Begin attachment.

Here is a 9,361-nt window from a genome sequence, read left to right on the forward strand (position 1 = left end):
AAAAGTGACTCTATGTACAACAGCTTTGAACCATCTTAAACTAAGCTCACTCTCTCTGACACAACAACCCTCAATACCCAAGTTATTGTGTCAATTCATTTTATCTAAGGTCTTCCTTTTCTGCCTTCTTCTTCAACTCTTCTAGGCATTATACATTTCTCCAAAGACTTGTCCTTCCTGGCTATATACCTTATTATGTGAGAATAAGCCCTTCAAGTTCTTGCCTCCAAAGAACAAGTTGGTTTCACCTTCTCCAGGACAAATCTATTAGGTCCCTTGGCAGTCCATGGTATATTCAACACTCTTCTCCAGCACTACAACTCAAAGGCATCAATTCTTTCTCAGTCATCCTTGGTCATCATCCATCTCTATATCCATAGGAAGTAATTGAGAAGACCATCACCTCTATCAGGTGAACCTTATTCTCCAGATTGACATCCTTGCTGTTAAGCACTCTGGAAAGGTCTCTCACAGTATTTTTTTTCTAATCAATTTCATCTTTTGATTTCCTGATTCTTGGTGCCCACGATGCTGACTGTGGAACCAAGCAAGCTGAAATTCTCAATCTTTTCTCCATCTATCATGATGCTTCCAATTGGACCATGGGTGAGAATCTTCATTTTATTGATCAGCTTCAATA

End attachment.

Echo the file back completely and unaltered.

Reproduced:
Here is a 9,361-nt window from a genome sequence, read left to right on the forward strand (position 1 = left end):
AAAAGTGACTCTATGTACAACAGCTTTGAACCATCTTAAACTAAGCTCACTCTCTCTGACACAACAACCCTCAATACCCAAGTTATTGTGTCAATTCATTTTATCTAAGGTCTTCCTTTTCTGCCTTCTTCTTCAACTCTTCTAGGCATTATACATTTCTCCAAAGACTTGTCCTTCCTGGCTATATACCTTATTATGTGAGAATAAGCCCTTCAAGTTCTTGCCTCCAAAGAACAAGTTGGTTTCACCTTCTCCAGGACAAATCTATTAGGTCCCTTGGCAGTCCATGGTATATTCAACACTCTTCTCCAGCACTACAACTCAAAGGCATCAATTCTTTCTCAGTCATCCTTGGTCATCATCCATCTCTATATCCATAGGAAGTAATTGAGAAGACCATCACCTCTATCAGGTGAACCTTATTCTCCAGATTGACATCCTTGCTGTTAAGCACTCTGGAAAGGTCTCTCACAGTATTTTTTTTCTAATCAATTTCATCTTTTGATTTCCTGATTCTTGGTGCCCACGATGCTGACTGTGGAACCAAGCAAGCTGAAATTCTCAATCTTTTCTCCATCTATCATGATGCTTCCAATTGGACCATGGGTGAGAATCTTCATTTTATTGATCAGCTTCAATA